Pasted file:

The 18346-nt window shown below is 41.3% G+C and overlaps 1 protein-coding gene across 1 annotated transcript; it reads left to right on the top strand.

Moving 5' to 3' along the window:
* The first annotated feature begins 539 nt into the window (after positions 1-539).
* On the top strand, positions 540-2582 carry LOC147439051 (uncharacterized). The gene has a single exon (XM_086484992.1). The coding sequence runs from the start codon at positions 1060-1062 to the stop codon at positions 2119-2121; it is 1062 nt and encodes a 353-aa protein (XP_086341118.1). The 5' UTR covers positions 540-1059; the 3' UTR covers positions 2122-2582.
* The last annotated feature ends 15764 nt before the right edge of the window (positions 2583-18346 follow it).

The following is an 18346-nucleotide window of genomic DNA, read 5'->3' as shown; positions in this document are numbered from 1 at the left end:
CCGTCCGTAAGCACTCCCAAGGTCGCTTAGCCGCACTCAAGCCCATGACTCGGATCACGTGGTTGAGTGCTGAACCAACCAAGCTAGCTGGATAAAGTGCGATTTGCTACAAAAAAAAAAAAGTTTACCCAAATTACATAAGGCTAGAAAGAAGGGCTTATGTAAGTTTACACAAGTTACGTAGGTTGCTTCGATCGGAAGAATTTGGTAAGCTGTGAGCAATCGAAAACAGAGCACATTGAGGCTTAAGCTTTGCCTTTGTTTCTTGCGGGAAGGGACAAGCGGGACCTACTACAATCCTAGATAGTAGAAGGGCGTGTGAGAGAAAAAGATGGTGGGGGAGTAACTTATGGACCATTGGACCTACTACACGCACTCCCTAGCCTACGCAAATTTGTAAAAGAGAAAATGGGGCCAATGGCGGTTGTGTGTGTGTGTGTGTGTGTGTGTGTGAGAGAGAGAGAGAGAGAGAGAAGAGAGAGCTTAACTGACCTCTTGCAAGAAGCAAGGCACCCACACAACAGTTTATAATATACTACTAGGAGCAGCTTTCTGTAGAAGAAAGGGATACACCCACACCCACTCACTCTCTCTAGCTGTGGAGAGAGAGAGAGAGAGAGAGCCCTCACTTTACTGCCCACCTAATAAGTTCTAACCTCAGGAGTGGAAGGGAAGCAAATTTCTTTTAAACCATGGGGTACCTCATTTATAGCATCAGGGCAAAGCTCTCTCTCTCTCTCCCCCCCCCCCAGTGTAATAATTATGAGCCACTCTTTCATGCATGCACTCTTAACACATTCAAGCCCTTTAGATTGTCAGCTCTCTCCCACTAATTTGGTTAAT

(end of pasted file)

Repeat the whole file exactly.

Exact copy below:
The 18346-nt window shown below is 41.3% G+C and overlaps 1 protein-coding gene across 1 annotated transcript; it reads left to right on the top strand.

Moving 5' to 3' along the window:
* The first annotated feature begins 539 nt into the window (after positions 1-539).
* On the top strand, positions 540-2582 carry LOC147439051 (uncharacterized). The gene has a single exon (XM_086484992.1). The coding sequence runs from the start codon at positions 1060-1062 to the stop codon at positions 2119-2121; it is 1062 nt and encodes a 353-aa protein (XP_086341118.1). The 5' UTR covers positions 540-1059; the 3' UTR covers positions 2122-2582.
* The last annotated feature ends 15764 nt before the right edge of the window (positions 2583-18346 follow it).

The following is an 18346-nucleotide window of genomic DNA, read 5'->3' as shown; positions in this document are numbered from 1 at the left end:
CCGTCCGTAAGCACTCCCAAGGTCGCTTAGCCGCACTCAAGCCCATGACTCGGATCACGTGGTTGAGTGCTGAACCAACCAAGCTAGCTGGATAAAGTGCGATTTGCTACAAAAAAAAAAAAGTTTACCCAAATTACATAAGGCTAGAAAGAAGGGCTTATGTAAGTTTACACAAGTTACGTAGGTTGCTTCGATCGGAAGAATTTGGTAAGCTGTGAGCAATCGAAAACAGAGCACATTGAGGCTTAAGCTTTGCCTTTGTTTCTTGCGGGAAGGGACAAGCGGGACCTACTACAATCCTAGATAGTAGAAGGGCGTGTGAGAGAAAAAGATGGTGGGGGAGTAACTTATGGACCATTGGACCTACTACACGCACTCCCTAGCCTACGCAAATTTGTAAAAGAGAAAATGGGGCCAATGGCGGTTGTGTGTGTGTGTGTGTGTGTGTGTGTGAGAGAGAGAGAGAGAGAGAGAAGAGAGAGCTTAACTGACCTCTTGCAAGAAGCAAGGCACCCACACAACAGTTTATAATATACTACTAGGAGCAGCTTTCTGTAGAAGAAAGGGATACACCCACACCCACTCACTCTCTCTAGCTGTGGAGAGAGAGAGAGAGAGAGAGCCCTCACTTTACTGCCCACCTAATAAGTTCTAACCTCAGGAGTGGAAGGGAAGCAAATTTCTTTTAAACCATGGGGTACCTCATTTATAGCATCAGGGCAAAGCTCTCTCTCTCTCTCCCCCCCCCCCAGTGTAATAATTATGAGCCACTCTTTCATGCATGCACTCTTAACACATTCAAGCCCTTTAGATTGTCAGCTCTCTCCCACTAATTTGGTTAAT